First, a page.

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Old 04-28-2009, 11:43 AM   #1
jwalters
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Default Interview Technical Test Preparation

Ok, I'm nowhere near the interview phase yet but I am curious: What is the make-up of a technical test? What kind of questions/exercises are to be expected? Should I expect to write code for a specific API or solve math problems with pencil and paper?

I initially read about the technical interview component in JFL's GCG interview and would like to be prepared when the time comes. I managed fine in college but math is not my forte, so I wonder if I should be honing specific skills (e.g. to work out vector/matrix problems for an interview exam).

Can anyone share personal experience on the topic? Are there any sample technical tests available anywhere (though I'm not sure of legal ramifications if they were posted online)? Note that I have read the free GCG mag guide to a game job interview (page 31) which is a great read but only briefly touched on the subject.

Thanks for your thoughts!
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Old 04-28-2009, 12:11 PM   #2
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Here is an example of one: http://www.pixietouch.com/blog/?p=47

These will differ from company to company. Some with give you a framework and be asked to make Space Invaders, some paper tests can be plain evil (asking questions on C and ASM), some will be white/black board tests, etc.
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Old 05-03-2009, 06:27 AM   #3
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Thanks for the link, yaustar! Fortunately the book I'm learning from right now has a good intro to vector and matrix math in the beginning so I hope I'll be good to go. And I'll try that test on the link you posted soon.

Just curious, what was your technical test like? Do you remember any of the questions or particular ones that stumped you? Did you get them all correct?

I know some more of our friends here have game jobs... let us know about your interview experiences!
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Old 05-03-2009, 09:15 AM   #4
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Quote:
Just curious, what was your technical test like?
I had a quite a large range of tests. Some were relatively straight forward while some were plain evil (who uses C and ASM anymore on a a day to day basis?). To be honest, the tests is just there to check if you can program at a certain level. Think of it as a culling test before seeing any staff.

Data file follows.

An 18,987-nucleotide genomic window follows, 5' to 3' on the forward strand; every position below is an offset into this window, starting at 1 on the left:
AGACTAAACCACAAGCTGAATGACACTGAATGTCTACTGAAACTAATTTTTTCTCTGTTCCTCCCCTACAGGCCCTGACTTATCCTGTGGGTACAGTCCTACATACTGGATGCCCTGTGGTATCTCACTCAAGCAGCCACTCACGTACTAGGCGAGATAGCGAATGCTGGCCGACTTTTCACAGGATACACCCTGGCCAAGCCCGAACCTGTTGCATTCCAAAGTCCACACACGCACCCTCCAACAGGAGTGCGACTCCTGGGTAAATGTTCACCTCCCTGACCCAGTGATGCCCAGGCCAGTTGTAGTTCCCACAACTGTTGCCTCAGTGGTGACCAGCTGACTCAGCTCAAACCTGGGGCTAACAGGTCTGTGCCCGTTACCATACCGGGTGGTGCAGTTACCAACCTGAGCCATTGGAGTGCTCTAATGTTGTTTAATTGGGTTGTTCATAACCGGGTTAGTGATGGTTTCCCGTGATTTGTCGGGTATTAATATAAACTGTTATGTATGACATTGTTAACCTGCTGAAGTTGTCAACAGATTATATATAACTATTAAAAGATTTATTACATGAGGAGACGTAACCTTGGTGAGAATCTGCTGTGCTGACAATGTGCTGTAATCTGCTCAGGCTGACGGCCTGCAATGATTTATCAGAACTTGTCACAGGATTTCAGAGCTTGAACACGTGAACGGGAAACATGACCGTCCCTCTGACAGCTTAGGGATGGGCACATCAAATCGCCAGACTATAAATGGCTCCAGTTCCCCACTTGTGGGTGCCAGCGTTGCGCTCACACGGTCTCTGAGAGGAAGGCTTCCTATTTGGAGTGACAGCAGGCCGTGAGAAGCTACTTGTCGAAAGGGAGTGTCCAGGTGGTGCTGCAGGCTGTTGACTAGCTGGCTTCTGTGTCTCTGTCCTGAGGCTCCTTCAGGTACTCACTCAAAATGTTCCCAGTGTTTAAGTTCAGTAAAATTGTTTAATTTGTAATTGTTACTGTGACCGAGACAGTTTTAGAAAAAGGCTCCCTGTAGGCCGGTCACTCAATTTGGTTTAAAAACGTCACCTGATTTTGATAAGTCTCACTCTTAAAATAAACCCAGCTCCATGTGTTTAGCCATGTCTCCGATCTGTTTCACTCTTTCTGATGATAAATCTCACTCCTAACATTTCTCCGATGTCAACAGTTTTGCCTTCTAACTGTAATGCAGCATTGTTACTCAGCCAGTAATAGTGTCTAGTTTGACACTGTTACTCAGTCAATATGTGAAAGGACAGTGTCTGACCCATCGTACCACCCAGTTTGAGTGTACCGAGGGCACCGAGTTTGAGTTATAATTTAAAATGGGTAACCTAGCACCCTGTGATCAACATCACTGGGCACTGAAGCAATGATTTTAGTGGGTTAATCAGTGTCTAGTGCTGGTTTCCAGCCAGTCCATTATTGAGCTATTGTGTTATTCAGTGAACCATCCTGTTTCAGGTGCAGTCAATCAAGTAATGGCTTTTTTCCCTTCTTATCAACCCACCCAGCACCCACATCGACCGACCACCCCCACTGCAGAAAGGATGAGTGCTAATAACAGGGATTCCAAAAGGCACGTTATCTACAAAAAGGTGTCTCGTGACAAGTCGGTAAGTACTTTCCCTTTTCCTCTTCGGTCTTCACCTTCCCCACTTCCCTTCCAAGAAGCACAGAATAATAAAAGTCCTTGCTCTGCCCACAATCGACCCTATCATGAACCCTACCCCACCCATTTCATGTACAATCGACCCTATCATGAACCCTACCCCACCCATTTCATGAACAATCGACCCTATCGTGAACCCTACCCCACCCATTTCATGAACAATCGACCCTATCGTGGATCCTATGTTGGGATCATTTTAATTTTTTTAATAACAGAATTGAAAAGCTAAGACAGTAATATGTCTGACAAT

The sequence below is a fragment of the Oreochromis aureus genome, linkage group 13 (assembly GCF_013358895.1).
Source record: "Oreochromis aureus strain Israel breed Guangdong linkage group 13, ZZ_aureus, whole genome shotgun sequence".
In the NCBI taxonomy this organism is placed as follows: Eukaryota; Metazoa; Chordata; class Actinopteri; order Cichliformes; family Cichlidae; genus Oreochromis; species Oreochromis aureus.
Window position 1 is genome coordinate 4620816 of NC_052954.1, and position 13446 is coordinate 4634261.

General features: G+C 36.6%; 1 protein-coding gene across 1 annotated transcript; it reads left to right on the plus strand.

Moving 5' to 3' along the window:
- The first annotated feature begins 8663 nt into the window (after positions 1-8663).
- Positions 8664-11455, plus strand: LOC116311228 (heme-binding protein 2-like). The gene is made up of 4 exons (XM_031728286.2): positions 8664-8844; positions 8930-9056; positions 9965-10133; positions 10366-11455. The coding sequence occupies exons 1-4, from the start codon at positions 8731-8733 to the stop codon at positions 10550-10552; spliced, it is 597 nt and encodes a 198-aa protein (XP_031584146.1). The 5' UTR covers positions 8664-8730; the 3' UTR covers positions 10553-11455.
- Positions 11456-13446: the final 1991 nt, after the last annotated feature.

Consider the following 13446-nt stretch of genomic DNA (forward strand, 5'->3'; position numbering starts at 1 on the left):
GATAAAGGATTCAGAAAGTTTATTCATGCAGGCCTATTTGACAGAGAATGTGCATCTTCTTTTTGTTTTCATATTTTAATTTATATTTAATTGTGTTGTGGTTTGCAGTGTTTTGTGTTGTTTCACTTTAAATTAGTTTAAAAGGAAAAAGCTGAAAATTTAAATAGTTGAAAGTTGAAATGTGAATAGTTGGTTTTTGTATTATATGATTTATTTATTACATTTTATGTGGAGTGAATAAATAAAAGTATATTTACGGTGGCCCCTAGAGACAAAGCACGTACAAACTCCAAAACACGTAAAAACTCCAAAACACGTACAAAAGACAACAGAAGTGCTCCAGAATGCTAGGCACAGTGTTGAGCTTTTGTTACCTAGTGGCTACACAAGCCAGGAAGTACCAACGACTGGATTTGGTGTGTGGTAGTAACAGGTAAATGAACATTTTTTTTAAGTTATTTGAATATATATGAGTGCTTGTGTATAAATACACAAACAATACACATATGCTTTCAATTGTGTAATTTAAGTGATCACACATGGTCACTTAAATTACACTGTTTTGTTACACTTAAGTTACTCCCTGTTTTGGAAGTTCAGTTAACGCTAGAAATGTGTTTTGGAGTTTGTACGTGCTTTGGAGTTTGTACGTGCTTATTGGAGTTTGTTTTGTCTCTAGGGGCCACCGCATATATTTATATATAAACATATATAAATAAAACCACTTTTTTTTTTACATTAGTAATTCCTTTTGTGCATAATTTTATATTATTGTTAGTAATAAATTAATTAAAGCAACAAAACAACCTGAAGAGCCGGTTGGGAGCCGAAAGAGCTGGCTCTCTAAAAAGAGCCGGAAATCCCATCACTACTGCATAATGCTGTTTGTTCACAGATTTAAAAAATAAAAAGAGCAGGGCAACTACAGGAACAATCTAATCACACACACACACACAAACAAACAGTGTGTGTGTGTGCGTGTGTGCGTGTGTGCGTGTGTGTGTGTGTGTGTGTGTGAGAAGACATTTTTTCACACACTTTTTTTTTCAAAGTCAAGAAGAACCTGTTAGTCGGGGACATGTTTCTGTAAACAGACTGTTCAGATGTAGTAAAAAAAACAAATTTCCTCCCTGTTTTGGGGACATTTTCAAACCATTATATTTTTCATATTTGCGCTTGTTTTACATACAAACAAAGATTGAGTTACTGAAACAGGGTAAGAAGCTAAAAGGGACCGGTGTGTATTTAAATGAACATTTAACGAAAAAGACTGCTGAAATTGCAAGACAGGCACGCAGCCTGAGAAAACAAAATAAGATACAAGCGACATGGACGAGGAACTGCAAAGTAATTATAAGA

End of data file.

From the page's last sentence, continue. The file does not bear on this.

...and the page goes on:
The actual technical interview is what decides if you get the job or not.

Trying to describe polymorphism and virtual tables is what always trips me.
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Old 05-03-2009, 11:49 AM   #5
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Quote:
Originally Posted by yaustar View Post
I had a quite a large range of tests. Some were relatively straight forward while some were plain evil (who uses C and ASM anymore on a a day to day basis?)

Trying to describe polymorphism and virtual tables is what always trips me.
That's quite interesting...all I know about vtables are that they are slower than regular function calls since you have to calculate the actual class/subclass implementation to execute. Do employers expect applicants to delve under the hood of these languages? What next? An in depth explanation of the Shader Model 4.0 pipeline?

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Old 05-03-2009, 12:12 PM   #6
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Here is a useful book I use to prep for interviews .

I for one have a had a verity of different questions asked (and HAVE asked), from making a basic string reverse function, to drawing the UML for a basic game. Generally questions on the phone are more about what you know about the language you are going to be using. For example explaining the main features of OOP pogramming (wikipeadia is good here just follow all the links in this article.). I have had questions about the V-table but generally they are just "When does it come into play?" (when using the virtual keyword ). There are also generally some vector math questions.
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Old 05-03-2009, 12:53 PM   #7
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I just had a technical test a few days ago. I wasn't worried about object-orient programming principles at the concepts are well ingrained into our program at school. I was more worried about remembering all the possible data structures and common algorithms. Unfortunately the stuff I prepared for was not in the test, instead they were questions like "What does this program print?" type questions, and the programs would have loops and/or predicates to see if you understood exceptions and the language. The second part of the test, which I haven't taken yet, is implementing a pac-man game from a given framework.